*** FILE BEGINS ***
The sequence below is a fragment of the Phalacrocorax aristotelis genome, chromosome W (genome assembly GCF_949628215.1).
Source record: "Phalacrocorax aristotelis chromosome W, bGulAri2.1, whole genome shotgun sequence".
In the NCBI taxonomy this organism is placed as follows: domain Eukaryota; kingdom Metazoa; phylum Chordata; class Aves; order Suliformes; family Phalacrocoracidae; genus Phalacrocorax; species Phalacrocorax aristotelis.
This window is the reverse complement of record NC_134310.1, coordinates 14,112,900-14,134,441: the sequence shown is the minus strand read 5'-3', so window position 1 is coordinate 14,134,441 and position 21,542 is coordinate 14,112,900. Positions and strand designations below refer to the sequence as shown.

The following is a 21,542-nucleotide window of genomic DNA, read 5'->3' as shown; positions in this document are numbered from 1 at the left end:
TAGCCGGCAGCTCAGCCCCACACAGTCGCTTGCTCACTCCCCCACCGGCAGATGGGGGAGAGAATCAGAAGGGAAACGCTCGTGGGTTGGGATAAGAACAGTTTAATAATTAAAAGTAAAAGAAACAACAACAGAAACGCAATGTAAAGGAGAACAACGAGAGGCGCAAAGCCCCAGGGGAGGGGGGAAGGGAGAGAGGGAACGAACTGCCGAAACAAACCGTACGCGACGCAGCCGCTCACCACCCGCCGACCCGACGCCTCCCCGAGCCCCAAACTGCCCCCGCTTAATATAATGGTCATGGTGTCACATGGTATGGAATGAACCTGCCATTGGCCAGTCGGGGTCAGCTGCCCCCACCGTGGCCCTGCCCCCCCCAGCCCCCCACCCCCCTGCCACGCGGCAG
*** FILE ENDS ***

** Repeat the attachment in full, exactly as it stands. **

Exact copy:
The sequence below is a fragment of the Phalacrocorax aristotelis genome, chromosome W (genome assembly GCF_949628215.1).
Source record: "Phalacrocorax aristotelis chromosome W, bGulAri2.1, whole genome shotgun sequence".
In the NCBI taxonomy this organism is placed as follows: domain Eukaryota; kingdom Metazoa; phylum Chordata; class Aves; order Suliformes; family Phalacrocoracidae; genus Phalacrocorax; species Phalacrocorax aristotelis.
This window is the reverse complement of record NC_134310.1, coordinates 14,112,900-14,134,441: the sequence shown is the minus strand read 5'-3', so window position 1 is coordinate 14,134,441 and position 21,542 is coordinate 14,112,900. Positions and strand designations below refer to the sequence as shown.

The following is a 21,542-nucleotide window of genomic DNA, read 5'->3' as shown; positions in this document are numbered from 1 at the left end:
TAGCCGGCAGCTCAGCCCCACACAGTCGCTTGCTCACTCCCCCACCGGCAGATGGGGGAGAGAATCAGAAGGGAAACGCTCGTGGGTTGGGATAAGAACAGTTTAATAATTAAAAGTAAAAGAAACAACAACAGAAACGCAATGTAAAGGAGAACAACGAGAGGCGCAAAGCCCCAGGGGAGGGGGGAAGGGAGAGAGGGAACGAACTGCCGAAACAAACCGTACGCGACGCAGCCGCTCACCACCCGCCGACCCGACGCCTCCCCGAGCCCCAAACTGCCCCCGCTTAATATAATGGTCATGGTGTCACATGGTATGGAATGAACCTGCCATTGGCCAGTCGGGGTCAGCTGCCCCCACCGTGGCCCTGCCCCCCCCAGCCCCCCACCCCCCTGCCACGCGGCAG